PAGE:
The Russian company is not overly concerned, however. Andrei Litvinov, an MDM Bank analyst, does not believe in a cobalt attack by discontented parties. "The matter does not concern nickel or cobalt; a European Commission decision is more a technicality, and will approve everything," he said. "Also, the asset is not very large and is unlikely to generate difficulties." For Norilsk Nickel, whose net profits for last year are expected at around $4.8 billion, the purchase was cheap.
Zhabin thinks "an ultimate decision on the deal will depend on the lobbying powers of protesters, if any show up."
Baltic transit pipeline may be expanded
Russia has drawn conclusions from the suspension of oil exports to Europe via Belarus. Although oil supplies were resumed Thursday, Transneft, Russia's monopoly pipeline operator, and the government have started to look for an alternative to the infamous pipeline. Expanding the Baltic pipeline system could provide a way out.
Andrei Sharonov, deputy economic development and trade minister, said Transneft's managers and the heads of relevant ministries were discussing a 60% extension of the Baltic pipeline to bring capacity up to 120 million metric tons. The construction may take a year, a Transneft official said, and the necessary formalities, such as land use plans and environmental conclusions, will require another few months.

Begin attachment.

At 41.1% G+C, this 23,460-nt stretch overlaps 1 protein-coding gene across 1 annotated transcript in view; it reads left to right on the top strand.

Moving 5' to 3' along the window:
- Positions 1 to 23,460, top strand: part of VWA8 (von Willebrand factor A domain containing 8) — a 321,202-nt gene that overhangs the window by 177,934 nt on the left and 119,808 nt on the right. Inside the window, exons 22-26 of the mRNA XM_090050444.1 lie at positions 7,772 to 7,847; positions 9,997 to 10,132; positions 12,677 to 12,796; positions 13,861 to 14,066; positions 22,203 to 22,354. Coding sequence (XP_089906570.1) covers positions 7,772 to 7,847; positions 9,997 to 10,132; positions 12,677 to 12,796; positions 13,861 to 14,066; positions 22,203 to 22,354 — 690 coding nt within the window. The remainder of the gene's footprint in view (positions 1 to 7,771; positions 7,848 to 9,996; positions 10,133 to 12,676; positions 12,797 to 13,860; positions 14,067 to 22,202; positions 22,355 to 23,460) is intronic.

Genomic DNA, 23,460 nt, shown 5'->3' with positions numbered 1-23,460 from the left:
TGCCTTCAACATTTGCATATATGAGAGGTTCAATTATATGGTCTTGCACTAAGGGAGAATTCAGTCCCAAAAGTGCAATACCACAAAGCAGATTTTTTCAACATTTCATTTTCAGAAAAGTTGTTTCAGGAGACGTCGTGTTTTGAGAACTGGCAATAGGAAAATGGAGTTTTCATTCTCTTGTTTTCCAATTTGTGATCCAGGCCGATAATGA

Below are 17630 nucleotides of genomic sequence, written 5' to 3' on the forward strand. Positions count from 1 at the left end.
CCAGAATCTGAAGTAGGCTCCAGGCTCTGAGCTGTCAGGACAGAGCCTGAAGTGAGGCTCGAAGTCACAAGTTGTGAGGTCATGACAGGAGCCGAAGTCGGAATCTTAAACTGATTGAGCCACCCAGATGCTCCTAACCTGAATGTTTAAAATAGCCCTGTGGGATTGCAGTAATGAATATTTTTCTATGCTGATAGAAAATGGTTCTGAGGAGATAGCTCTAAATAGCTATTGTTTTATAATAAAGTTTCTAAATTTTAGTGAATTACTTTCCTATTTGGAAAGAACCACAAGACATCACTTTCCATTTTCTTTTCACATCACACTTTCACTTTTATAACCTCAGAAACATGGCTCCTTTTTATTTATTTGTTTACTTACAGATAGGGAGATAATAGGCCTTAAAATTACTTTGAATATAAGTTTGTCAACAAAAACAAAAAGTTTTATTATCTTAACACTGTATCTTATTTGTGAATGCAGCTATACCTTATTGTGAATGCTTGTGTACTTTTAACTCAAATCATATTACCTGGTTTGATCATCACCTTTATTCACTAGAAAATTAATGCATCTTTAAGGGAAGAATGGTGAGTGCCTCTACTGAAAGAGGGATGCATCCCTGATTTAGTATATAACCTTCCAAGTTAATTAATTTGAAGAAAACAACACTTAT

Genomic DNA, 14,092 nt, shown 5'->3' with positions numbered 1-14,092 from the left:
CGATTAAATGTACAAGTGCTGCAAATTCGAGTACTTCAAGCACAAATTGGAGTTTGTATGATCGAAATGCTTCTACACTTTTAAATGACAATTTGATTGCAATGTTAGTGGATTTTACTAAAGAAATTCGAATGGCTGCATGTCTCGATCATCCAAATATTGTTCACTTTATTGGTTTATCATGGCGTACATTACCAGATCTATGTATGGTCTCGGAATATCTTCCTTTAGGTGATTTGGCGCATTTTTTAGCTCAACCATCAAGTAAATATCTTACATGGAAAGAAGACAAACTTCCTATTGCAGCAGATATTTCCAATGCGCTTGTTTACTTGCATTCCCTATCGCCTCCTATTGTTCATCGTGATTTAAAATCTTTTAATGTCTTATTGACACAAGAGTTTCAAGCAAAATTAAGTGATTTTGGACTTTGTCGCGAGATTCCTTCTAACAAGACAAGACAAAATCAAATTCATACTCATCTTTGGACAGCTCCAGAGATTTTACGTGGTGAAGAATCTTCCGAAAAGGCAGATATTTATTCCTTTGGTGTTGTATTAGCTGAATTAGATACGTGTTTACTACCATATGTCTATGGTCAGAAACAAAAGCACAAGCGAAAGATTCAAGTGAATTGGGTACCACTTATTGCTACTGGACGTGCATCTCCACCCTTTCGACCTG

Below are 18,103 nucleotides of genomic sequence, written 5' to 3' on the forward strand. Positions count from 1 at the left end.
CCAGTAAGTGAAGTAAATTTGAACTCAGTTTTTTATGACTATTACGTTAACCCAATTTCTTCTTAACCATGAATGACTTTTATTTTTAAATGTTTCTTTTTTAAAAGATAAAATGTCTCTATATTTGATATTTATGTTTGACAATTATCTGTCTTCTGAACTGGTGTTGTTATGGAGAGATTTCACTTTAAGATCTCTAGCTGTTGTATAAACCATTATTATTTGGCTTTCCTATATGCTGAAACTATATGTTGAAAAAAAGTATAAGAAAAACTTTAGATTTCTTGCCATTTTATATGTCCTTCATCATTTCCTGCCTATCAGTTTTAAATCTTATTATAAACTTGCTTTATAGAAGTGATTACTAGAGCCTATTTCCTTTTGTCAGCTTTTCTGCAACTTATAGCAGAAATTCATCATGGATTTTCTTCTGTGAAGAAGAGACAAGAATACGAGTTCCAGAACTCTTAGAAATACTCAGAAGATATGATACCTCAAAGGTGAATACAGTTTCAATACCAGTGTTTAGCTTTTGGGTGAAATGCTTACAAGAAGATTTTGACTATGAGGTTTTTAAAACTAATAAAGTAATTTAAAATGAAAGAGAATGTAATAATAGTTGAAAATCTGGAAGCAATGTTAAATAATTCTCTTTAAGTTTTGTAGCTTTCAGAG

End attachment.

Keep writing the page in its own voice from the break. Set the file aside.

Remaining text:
It will be necessary to diversify risks related to oil transit via Belarus, not to refrain from transit, Sharonov said. Among other measures, he mentioned the construction of the Eastern oil pipeline, the Kharyaga-Indiga system, and a project to increase supplies to Black Sea ports.
The first leg of the Baltic pipeline with capacity of 12 million metric tons was commissioned in 2001. Since then, the pipeline's capacity has been gradually increased, and late last year reached 76 million metric tons.
Transneft spent $2.5 billion on the construction, said analyst Valery Nesterov of the Troika Dialog brokerage. Transneft vice president Sergei Grigoryev refused to disclose the terms and cost of expanding the pipeline.